They are called the king of clams for a reason. When they are eaten raw and fresh from the sea they have an almost crunchy texture and have a briny and slightly sweet flavour. These big beauties are the laughing stock of the sea, but in a twist of logic go for $60/lb in China. If you live in BC and haven’t tried it yet, you must, it’s a lovely local clam that claims the title of the largest clam in the world. And, you can harvest some yourself with a LOT of elbow grease as long as you’re not afraid of getting muddy.
Where to go: Find a muddy/sandy beach and look for quarter sized holes in the sand. Deep Bay is in Baynes Sound is a good starting point or near Comox, BC. Otherwise, beaches around Nanaimo or the north side of Gabriola Island. There is a very useful shellfish harvesting map by the department of fisheries that will show you all of the areas that you area allowed to harvest. You need a salt water fishing license as well ($22 for an annual).
Timing: Under a 3 ft low tide is best (after a full moon is a good bet), in other words, really low tide. You can use apps like Navionics (boating app) to check for tide heights in different areas or just look up tide charts for your area.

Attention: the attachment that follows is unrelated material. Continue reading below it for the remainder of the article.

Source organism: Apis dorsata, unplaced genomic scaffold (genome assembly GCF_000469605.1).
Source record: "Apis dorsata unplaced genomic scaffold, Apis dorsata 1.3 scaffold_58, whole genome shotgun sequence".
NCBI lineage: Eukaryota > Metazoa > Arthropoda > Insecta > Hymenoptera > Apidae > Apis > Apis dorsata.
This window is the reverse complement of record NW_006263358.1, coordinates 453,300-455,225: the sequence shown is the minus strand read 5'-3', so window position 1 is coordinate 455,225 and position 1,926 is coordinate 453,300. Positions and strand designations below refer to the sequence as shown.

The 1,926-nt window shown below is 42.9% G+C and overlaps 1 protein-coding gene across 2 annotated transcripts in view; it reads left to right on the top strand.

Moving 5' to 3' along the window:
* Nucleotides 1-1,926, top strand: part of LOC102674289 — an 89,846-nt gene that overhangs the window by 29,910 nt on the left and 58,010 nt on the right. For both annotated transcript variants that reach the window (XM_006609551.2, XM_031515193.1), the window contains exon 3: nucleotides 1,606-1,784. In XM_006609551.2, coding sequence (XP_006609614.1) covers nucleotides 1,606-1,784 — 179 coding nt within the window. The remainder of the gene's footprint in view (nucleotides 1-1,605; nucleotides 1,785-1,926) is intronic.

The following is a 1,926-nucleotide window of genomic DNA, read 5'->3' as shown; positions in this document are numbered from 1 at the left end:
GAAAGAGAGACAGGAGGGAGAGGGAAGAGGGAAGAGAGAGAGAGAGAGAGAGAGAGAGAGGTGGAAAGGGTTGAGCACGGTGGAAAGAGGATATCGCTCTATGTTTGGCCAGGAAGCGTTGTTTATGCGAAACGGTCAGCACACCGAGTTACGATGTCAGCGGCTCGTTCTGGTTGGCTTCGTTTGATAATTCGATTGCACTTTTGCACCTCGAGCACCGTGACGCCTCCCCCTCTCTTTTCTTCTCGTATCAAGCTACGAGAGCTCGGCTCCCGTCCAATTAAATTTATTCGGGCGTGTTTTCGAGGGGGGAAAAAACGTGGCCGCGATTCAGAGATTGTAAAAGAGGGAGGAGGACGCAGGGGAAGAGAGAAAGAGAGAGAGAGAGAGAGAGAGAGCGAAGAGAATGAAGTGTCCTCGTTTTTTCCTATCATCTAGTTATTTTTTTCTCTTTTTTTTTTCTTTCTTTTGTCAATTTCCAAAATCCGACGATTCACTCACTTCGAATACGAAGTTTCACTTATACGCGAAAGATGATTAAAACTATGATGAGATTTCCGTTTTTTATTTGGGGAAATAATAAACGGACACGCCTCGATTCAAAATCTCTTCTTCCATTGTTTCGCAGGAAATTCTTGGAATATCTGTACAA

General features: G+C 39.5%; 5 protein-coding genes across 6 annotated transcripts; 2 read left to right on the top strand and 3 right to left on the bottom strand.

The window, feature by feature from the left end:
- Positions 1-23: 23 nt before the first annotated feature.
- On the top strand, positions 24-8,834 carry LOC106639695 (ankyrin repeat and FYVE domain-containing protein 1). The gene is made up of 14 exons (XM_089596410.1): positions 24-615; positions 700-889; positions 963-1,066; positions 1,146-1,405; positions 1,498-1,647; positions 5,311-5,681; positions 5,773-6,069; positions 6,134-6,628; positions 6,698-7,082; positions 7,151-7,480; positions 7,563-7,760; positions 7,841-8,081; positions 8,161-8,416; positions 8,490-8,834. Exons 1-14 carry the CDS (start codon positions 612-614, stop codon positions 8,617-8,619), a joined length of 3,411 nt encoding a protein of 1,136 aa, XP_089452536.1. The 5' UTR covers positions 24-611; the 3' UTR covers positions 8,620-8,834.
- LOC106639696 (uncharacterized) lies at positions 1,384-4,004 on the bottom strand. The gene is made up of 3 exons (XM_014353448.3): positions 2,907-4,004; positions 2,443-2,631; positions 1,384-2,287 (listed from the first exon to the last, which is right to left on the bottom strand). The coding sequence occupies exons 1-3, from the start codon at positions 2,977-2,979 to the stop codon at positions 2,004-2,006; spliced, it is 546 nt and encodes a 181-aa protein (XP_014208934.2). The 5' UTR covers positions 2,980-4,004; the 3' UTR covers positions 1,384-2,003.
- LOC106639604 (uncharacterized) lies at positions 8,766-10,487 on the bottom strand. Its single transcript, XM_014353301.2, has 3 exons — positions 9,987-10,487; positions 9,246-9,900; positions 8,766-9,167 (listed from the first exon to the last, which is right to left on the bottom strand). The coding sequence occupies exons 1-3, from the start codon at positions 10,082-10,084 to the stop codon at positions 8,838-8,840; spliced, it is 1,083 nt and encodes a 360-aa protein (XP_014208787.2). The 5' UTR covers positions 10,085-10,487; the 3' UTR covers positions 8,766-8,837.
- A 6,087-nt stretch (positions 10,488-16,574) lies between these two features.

How to harvest: Get yourself a big bucket and some rubber gloves. Once you find a siphon hole you have to dig straight down (about a 1ft diameter). You may have to dig about a meter depending on the age of the clam (they can live to over 100 years and the older they are the deeper they sit in the mud). Then, dig all around the geoduck to loosen it out of the sand. Once you dig one up put it in a bucket of sea water for 4 hours to purge sand.
Other clams: For those of you looking to find an easier mark (less digging); littleneck, manila and butter clams can be harvested recreational shellfish reserves on Vancouver Island which make a fun weekend trip. Bring a bucket, a small shovel, some rubber gloves and a rake to help you dig (most of the clams can be found in the first foot of sand) More info here.
PSP and Sanitary conditions: It’s super important to check the DFO maps for Paralytic Shellfish Poisoning and sanitary closures before you dig. They test the waters to make sure the shellfish area is safe as a person can die if they eat contaminated shellfish and note that cooking the shellfish doesn’t destroy the toxins.